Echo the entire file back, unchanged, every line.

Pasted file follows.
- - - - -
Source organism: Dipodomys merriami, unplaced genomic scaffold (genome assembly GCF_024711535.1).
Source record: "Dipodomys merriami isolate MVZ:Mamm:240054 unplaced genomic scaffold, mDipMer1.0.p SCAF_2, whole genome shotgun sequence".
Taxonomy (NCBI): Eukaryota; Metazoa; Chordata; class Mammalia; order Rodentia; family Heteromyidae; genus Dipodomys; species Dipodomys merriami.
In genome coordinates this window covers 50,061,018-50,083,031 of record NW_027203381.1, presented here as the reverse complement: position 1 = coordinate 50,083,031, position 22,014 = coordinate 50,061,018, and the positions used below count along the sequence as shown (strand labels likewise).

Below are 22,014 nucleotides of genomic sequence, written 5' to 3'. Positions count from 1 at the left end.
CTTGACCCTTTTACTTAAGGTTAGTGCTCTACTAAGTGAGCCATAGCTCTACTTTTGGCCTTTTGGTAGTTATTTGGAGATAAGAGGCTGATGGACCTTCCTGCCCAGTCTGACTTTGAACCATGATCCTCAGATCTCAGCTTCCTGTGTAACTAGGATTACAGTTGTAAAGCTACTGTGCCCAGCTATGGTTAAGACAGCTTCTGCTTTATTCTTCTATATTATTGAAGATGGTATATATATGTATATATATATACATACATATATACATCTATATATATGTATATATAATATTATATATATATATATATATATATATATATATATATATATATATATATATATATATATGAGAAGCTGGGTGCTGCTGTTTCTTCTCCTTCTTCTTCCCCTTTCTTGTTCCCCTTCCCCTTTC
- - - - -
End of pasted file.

Source organism: Dipodomys merriami, unplaced genomic scaffold (genome assembly GCF_024711535.1).
Source record: "Dipodomys merriami isolate MVZ:Mamm:240054 unplaced genomic scaffold, mDipMer1.0.p SCAF_2, whole genome shotgun sequence".
Taxonomy (NCBI): Eukaryota; Metazoa; Chordata; class Mammalia; order Rodentia; family Heteromyidae; genus Dipodomys; species Dipodomys merriami.
In genome coordinates this window covers 50,061,018-50,083,031 of record NW_027203381.1, presented here as the reverse complement: position 1 = coordinate 50,083,031, position 22,014 = coordinate 50,061,018, and the positions used below count along the sequence as shown (strand labels likewise).

Below are 22,014 nucleotides of genomic sequence, written 5' to 3'. Positions count from 1 at the left end.
CTTGACCCTTTTACTTAAGGTTAGTGCTCTACTAAGTGAGCCATAGCTCTACTTTTGGCCTTTTGGTAGTTATTTGGAGATAAGAGGCTGATGGACCTTCCTGCCCAGTCTGACTTTGAACCATGATCCTCAGATCTCAGCTTCCTGTGTAACTAGGATTACAGTTGTAAAGCTACTGTGCCCAGCTATGGTTAAGACAGCTTCTGCTTTATTCTTCTATATTATTGAAGATGGTATATATATGTATATATATATACATACATATATACATCTATATATATGTATATATAATATTATATATATATATATATATATATATATATATATATATATATATATATATATATATATGAGAAGCTGGGTGCTGCTGTTTCTTCTCCTTCTTCTTCCCCTTTCTTGTTCCCCTTCCCCTTTC